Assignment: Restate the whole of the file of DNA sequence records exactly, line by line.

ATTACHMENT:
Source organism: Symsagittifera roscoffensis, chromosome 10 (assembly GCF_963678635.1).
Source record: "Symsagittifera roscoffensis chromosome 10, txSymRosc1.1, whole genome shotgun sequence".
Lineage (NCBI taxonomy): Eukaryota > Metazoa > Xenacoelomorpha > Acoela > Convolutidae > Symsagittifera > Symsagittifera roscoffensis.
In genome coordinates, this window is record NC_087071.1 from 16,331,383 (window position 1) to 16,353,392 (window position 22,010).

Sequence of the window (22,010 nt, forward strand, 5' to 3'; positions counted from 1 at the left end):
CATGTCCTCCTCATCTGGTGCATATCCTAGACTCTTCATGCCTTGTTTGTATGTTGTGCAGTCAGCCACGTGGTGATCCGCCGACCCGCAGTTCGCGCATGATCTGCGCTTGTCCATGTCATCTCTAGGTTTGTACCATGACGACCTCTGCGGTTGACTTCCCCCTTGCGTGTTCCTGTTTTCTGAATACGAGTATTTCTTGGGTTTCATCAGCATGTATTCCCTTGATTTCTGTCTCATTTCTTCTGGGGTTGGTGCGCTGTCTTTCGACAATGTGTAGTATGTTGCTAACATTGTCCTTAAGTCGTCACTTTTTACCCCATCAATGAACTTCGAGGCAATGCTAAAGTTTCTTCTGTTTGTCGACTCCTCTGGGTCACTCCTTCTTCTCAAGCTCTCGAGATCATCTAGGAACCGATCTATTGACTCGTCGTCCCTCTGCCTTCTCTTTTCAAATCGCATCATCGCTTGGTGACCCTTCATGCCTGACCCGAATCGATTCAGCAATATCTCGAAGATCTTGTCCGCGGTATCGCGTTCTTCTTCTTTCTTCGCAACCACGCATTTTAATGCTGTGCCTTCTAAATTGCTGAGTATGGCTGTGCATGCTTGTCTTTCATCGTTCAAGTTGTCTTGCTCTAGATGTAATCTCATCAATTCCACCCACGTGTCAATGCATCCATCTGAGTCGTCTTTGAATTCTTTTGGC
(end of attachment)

Source organism: Symsagittifera roscoffensis, chromosome 10 (assembly GCF_963678635.1).
Source record: "Symsagittifera roscoffensis chromosome 10, txSymRosc1.1, whole genome shotgun sequence".
Lineage (NCBI taxonomy): Eukaryota > Metazoa > Xenacoelomorpha > Acoela > Convolutidae > Symsagittifera > Symsagittifera roscoffensis.
In genome coordinates, this window is record NC_087071.1 from 16,331,383 (window position 1) to 16,353,392 (window position 22,010).

Sequence of the window (22,010 nt, forward strand, 5' to 3'; positions counted from 1 at the left end):
CATGTCCTCCTCATCTGGTGCATATCCTAGACTCTTCATGCCTTGTTTGTATGTTGTGCAGTCAGCCACGTGGTGATCCGCCGACCCGCAGTTCGCGCATGATCTGCGCTTGTCCATGTCATCTCTAGGTTTGTACCATGACGACCTCTGCGGTTGACTTCCCCCTTGCGTGTTCCTGTTTTCTGAATACGAGTATTTCTTGGGTTTCATCAGCATGTATTCCCTTGATTTCTGTCTCATTTCTTCTGGGGTTGGTGCGCTGTCTTTCGACAATGTGTAGTATGTTGCTAACATTGTCCTTAAGTCGTCACTTTTTACCCCATCAATGAACTTCGAGGCAATGCTAAAGTTTCTTCTGTTTGTCGACTCCTCTGGGTCACTCCTTCTTCTCAAGCTCTCGAGATCATCTAGGAACCGATCTATTGACTCGTCGTCCCTCTGCCTTCTCTTTTCAAATCGCATCATCGCTTGGTGACCCTTCATGCCTGACCCGAATCGATTCAGCAATATCTCGAAGATCTTGTCCGCGGTATCGCGTTCTTCTTCTTTCTTCGCAACCACGCATTTTAATGCTGTGCCTTCTAAATTGCTGAGTATGGCTGTGCATGCTTGTCTTTCATCGTTCAAGTTGTCTTGCTCTAGATGTAATCTCATCAATTCCACCCACGTGTCAATGCATCCATCTGAGTCGTCTTTGAATTCTTTTGGC